All Carriers Must have the Opportunity to Participate in the Upcoming Auction; Not just AT&T
April 16, 2014 – Earlier today, AT&T filed an ex parte with the FCC essentially threatening to sit out of the upcoming 600 MHz spectrum auction because AT&T is not getting everything it asked for. Is anyone really surprised by AT&T’s reaction? I, for one, am not – this is simply more of the same from the nation’s second largest carrier. The FCC is trying to create a pro-competitive auction that gives every carrier an opportunity to bid on and win much needed interoperable low-band spectrum. Using a bright-line limit of the amount of spectrum any one carrier can acquire, after achieving sufficient competition in the auction, is one way to foster competition. Another way to address current inequities is to use a nationwide MHz population-weighted spectrum screen, which is one of the options CCA has proposed. AT&T and Verizon own almost 80% of all low band spectrum nationwide – a fact that AT&T time and again tries to downplay by claiming that low-band spectrum isn’t that much different from high-band spectrum, despite its continuing attempts to aggregate low-band spectrum. The FCC’s aggregation framework will help competitive carriers get access to critical low-band spectrum necessary to compete in a 4G-LTE market. Let’s not forget that the ultimate goal is to bring high speed broadband services to every American in all areas – rural, suburban and urban.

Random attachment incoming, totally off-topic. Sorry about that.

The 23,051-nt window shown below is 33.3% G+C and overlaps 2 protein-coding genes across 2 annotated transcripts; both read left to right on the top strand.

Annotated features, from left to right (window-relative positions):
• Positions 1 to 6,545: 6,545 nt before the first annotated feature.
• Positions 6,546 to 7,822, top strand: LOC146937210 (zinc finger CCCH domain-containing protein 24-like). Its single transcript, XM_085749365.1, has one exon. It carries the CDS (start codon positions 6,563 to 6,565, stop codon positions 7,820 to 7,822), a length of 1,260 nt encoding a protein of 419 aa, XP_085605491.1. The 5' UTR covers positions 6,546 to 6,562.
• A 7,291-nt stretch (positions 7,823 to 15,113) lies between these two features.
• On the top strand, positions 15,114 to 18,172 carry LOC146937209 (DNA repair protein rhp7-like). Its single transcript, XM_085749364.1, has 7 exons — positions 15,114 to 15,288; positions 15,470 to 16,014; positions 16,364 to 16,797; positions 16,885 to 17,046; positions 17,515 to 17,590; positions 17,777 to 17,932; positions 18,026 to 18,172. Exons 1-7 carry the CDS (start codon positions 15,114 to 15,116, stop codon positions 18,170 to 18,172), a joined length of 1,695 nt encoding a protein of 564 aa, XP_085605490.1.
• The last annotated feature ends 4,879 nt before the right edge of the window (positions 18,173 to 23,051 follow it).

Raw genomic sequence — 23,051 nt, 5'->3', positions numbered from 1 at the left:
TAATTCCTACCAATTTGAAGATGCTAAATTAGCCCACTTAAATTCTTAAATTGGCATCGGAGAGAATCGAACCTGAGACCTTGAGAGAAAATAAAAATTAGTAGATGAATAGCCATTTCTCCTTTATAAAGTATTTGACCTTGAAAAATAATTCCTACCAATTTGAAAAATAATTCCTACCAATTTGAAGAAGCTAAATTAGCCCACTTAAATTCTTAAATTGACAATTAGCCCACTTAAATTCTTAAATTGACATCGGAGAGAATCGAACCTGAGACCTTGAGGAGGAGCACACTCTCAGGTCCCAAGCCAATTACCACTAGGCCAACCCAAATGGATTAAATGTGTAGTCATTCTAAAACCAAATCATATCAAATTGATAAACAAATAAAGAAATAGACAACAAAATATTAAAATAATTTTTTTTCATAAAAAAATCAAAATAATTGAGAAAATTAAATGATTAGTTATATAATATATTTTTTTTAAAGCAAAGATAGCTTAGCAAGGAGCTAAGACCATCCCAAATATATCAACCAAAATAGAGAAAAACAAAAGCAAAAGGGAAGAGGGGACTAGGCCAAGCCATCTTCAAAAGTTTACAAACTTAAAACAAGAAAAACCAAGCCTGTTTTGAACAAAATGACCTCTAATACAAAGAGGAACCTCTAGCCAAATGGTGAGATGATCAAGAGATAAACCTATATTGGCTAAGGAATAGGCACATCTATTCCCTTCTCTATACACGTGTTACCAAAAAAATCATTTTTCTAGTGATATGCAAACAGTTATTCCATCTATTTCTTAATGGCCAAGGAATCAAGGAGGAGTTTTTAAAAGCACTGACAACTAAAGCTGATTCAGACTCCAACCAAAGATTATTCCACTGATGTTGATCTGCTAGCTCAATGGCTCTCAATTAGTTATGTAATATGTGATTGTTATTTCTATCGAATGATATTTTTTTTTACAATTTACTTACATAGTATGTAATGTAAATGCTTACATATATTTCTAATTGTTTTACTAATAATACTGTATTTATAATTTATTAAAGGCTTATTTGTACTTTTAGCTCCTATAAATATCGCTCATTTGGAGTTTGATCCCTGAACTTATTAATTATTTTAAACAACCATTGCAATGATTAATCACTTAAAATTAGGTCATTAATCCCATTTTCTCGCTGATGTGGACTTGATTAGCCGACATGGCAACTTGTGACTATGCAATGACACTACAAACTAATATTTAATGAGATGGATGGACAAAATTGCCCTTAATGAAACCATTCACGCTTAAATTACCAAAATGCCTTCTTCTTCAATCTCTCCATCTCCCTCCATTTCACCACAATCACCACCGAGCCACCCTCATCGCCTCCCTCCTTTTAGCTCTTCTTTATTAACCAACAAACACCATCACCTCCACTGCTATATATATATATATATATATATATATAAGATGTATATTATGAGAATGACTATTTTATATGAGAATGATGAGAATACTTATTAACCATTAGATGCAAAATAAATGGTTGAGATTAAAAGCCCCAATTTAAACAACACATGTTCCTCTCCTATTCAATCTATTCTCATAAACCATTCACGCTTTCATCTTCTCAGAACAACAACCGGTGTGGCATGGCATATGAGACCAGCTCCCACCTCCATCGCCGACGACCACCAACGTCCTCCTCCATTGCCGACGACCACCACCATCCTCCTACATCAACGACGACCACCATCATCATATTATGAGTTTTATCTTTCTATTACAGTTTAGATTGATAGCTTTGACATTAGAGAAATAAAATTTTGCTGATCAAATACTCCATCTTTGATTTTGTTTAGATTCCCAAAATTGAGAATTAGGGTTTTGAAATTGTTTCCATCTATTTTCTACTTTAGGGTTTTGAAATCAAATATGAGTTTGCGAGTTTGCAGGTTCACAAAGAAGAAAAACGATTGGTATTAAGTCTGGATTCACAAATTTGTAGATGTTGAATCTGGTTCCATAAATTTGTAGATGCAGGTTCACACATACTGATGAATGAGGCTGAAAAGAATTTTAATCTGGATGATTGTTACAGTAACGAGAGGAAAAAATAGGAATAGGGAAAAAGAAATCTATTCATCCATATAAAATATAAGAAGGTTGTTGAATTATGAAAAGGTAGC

AT&T’s letter filed today fails to recognize that carriers can aggregate across spectrum bands, so AT&T could in fact use spectrum in its current portfolio at 700 MHz and aggregate at 600 MHz. With the right incentives, the FCC could realistically clear 70 MHz of auctionable 600 MHz spectrum, which would allow AT&T to acquire in the incentive auction up to 40 MHz of unreserved spectrum. That’s a lot of spectrum of any one band, especially 600 MHz spectrum, considering the superior propagation characteristics. And it fulfills AT&T’s stated demand for 10 x 10 or larger allocations. If it truly values low-band spectrum, AT&T will compete vigorously to acquire this spectrum. From its statement, it appears AT&T doesn’t want to compete for the spectrum, but rather walk away with superior low-band spectrum for a song, shutting out its competitors from the ecosystem, just like it did in the 700 MHz spectrum for years.
AT&T continues to oppose any limitations or eligibility rules that might bring multiple carriers into the auction and access to low-band 600 MHz spectrum. Threatening not to bid in the auction unless it gets its way rings hollow and is more like a chest-thumping roar of disappointment over pro-competitive policies that will nurture a successful auction.